GILL ORD ‘Companions & Furrows’

4 – 28 April

a catalogue will be available with an essay by Tom Chamberlain

Gill Ord’s work is committed to a restless curiosity. I am often most drawn to it because I don’t know what it is I’m looking at, so trying to hold it steady enough to write something down is at once tantalising and frustrating. Her paintings and drawings have a resistance about them. There’s some repetition and geometry, some scaffolding that we might hold onto but it doesn’t really stand up; there’s near imagery we might recognise but it remains just that – near, but not here.

‘Light in painting’, a phrase she has used that connotes a coming to light, in her hands becomes a twilight that might give way to murkiness as much as illumination: to Goethe’s yellow sun or the slippery mud of its easy contamination. These paintings, like much of Ord’s work, come from trying to hold on to something by looking for the light. There is lightness here as well, of the kind that Italo Calvino speaks of in one of his 6 Memos for the Next Millenium, where knowledge of something dissolves its solidity, leading to a perception of the infinitely minute, light and mobile; this yellow mist, these shadows.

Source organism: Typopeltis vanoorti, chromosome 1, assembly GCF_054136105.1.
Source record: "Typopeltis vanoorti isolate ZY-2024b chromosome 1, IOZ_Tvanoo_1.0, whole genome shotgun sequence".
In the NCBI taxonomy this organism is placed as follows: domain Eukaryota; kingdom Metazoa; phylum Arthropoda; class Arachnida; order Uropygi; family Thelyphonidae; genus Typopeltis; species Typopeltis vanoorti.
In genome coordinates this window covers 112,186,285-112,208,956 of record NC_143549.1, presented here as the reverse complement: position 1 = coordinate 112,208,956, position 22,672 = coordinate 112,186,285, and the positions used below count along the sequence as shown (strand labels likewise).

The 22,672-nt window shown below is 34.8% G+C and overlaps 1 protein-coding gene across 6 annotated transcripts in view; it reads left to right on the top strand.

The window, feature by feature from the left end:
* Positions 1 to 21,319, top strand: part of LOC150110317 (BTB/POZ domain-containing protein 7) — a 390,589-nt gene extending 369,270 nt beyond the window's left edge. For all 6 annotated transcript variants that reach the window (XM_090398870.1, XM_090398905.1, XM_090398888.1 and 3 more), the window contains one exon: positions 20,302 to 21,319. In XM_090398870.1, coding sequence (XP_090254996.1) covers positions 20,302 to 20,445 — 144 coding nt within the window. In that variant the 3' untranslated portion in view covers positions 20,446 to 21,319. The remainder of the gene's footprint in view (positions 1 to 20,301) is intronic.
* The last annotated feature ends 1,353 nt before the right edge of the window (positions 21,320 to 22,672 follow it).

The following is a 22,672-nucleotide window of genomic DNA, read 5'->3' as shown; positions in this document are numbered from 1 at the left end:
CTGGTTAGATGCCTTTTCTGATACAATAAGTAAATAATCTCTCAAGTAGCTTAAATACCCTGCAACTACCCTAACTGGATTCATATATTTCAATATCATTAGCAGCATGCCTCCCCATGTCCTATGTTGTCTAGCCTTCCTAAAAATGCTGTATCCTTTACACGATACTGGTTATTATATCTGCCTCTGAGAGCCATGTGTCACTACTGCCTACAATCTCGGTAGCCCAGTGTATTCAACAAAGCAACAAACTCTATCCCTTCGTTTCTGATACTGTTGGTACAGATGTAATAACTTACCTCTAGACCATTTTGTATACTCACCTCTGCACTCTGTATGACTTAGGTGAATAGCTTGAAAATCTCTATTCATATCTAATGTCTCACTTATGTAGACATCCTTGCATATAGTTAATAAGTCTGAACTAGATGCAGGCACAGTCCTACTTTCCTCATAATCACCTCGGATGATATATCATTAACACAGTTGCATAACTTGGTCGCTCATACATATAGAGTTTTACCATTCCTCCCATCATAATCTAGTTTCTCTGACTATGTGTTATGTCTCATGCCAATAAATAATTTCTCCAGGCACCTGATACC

Some things are more weighted. In space that is at once precise and elusive, edges and apertures that are clear and decisively arrived at still carry the quiver and doubt of touch. Often they have a strangeness, a crookedness that has a meaning all of its own and that seems to be full of description without describing anything at all. Elsewhere they have the hardness of shadows and forms trying to find their place and interlock, or in paintings such as ‘Compañero’, a kind of architectural space that opens up in a hazy distance; rooms we discover we are already in. In our encounter with the work, it’s as if the light that falls across the wall becomes colour as the painting interrupts it, and swirls of dust are made visible and rearranged for a rectangle.

Ord’s paintings often connote plans, diagrams and things we might come to know, but their elements combine only to conjure a world stirring. She eschews the overview for the kind of blindness that sees with the tips of its fingers. Up close is where we too can fall into them.

Unless you put your nose to the glass, the high set windows in the studio that she has worked in since 1994 only reveal the sky. Not a vista so much as like being inside a camera. Ord’s openness has led her to numerous residencies. It seems significant that they have all revolved around a similar attentiveness to light; in southern Spain, Susak in Croatia, the west coast of Ireland, and notably in paintings made in the murk of crypts and catacombs in Rome. As titles such as Cabal and Camarilla suggest, these paintings possess an inherent mystery and a slowly pervasive resonance. They are at once stubbornly themselves and something beyond themselves, as generous and as entangled and intractable as companionship, as proximity, as being in the dark.

According to Goethe, yellow ‘produces a very disagreeable effect if it is sullied’. Sully on.